And with that, there were 44 newly credentialed Level One Sommeliers. I am proud to say that I was one of those new L1 Somms. For some in the group, it was their final destination. For others, me included, the journey continues.

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And with that, there were 44 newly credentialed Level One Sommeliers. I am proud to say that I was one of those new L1 Somms. For some in the group, it was their final destination. For others, me included, the journey continues. How much can you possible learn about a specific wine, winery or wine region, you ask.

A lot. Probably more than you would have ever thought possible. A couple of months ago, I made the decision to pursue my Sommelier certification. For those of you who are wondering what the heck a Sommelier is, a Sommelier is a wine specialist, typically working at a high end restaurant.

The Sommelier also handles the opening, decanting and pouring of the wine for the party. To earn this status you are required to pass a Wine Theory exam consisting of 70 questions about wine types and the various regions they come from.

Beer, spirits and sake are also included on the test, but fortunately for me, there was only a question or two about those drinks. To prepare for the test, a candidate must attend a two day, fast paced class. I began studying months in advance. I had read online that there is no way you can pass the class if you rely solely on the two day class prep class. I found that to be great advice as the course instructor went through the material at break neck speed.

After the first day of class, Maryann and I grabbed a quick dinner and I studied some more. There was no way I was going to fail the test after driving to Vancouver BC for the course and test. Failure was not an option. We have no idea what wines are in front of us when we start the tasting.

In the process, we assess it visually, check out its aromas and then taste the wine. From the information we gather, we start the identification process leading to a final conclusion, in which we identify the grape, vintage, country and if sub-region.

I am proud to say that I nailed that one! Over the two days, we conducted 22 blind tastings. The Master Sommeliers also demonstrated how a professional wine and Champagne service should be conducted. That too is tested in Level Two. When the service demonstration concluded, it was time for the exam. The 70 question multiple choice exam is designed to test a breadth, not a depth, of knowledge at this level.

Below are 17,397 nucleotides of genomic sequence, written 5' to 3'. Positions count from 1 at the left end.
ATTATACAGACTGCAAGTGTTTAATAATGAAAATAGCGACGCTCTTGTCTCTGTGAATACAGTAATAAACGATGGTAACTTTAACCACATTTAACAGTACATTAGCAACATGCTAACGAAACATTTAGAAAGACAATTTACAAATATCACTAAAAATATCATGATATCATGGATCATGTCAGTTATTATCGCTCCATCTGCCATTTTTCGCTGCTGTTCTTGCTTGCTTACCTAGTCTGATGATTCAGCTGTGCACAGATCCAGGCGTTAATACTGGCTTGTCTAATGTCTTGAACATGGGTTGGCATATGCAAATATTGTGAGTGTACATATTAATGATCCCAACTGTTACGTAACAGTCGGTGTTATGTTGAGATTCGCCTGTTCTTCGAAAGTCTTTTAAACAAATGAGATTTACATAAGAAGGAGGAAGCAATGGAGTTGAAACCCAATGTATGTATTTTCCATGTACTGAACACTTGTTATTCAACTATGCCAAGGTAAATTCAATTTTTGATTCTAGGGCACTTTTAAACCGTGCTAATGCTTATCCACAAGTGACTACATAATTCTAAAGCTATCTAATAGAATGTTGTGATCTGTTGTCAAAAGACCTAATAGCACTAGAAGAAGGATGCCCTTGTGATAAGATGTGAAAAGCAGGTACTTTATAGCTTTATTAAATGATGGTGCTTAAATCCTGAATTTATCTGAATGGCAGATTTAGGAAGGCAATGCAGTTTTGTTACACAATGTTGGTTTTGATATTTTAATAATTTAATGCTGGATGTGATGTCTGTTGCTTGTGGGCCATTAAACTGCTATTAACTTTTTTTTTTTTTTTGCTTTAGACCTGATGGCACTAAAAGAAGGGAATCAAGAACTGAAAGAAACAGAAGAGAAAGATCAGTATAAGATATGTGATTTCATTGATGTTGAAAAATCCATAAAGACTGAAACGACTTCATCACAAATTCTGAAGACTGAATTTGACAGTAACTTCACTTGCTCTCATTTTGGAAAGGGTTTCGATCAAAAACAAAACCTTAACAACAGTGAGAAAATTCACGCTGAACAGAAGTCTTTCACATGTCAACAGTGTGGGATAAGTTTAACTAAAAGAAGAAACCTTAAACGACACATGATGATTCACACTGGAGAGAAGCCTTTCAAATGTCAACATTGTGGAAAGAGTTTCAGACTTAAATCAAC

I was surprised that there were as many questions about Austrian wines as there were about Oregon, Washington and California, together. Yes, the Oregon question was about Pinot Noir. But the Washington question was about weather and the California question was about a river in wine country. Breadth, not depth. As I worked through the test, I knew it was going to be close. Why were there so many questions about Austria? There were some surprise questions about France and South Africa.

After turning in my exam and leaving the room, Maryann was waiting in the hallway. I told her that I thought I passed, but that the test was tough. When the instructors were finished grading the exam, we each received a glass of Champagne as we walked into the class room. When Brett proudly announced that everyone had passed the written exam, the entire class let out a loud cheer and toasted the success.

One by one, each of our names was announced and we received out certificate and pin. It was official; I am a Level One Sommelier.

I recommend you create your own study guide using the course book and practice exams you find online. There are no shortcuts to passing the exam.

Read the materials and study. Good luck, you can do it.


Becoming a Level 1 Sommelier

The Introductory Course provides a fast paced review of Theory; candidate should come prepared with theoretical knowledge of the world of wine and beverages and what is expected of a Sommelier working in the hospitality sector. Candidates must come prepared for success by engaging in some specific reading beforehand. Beginning at am and finishing around pm both days. At the end of day two we will invite you to take a theory examination. The good news is that all questions are multiple choice reflecting the content of the preceding two days. Please note the following Court of Master Sommeliers Americas policy: Sommeliers holding an Introductory Sommelier Course credential have three years after passing the Introductory Examination to sit the Certified Sommelier Examinations.


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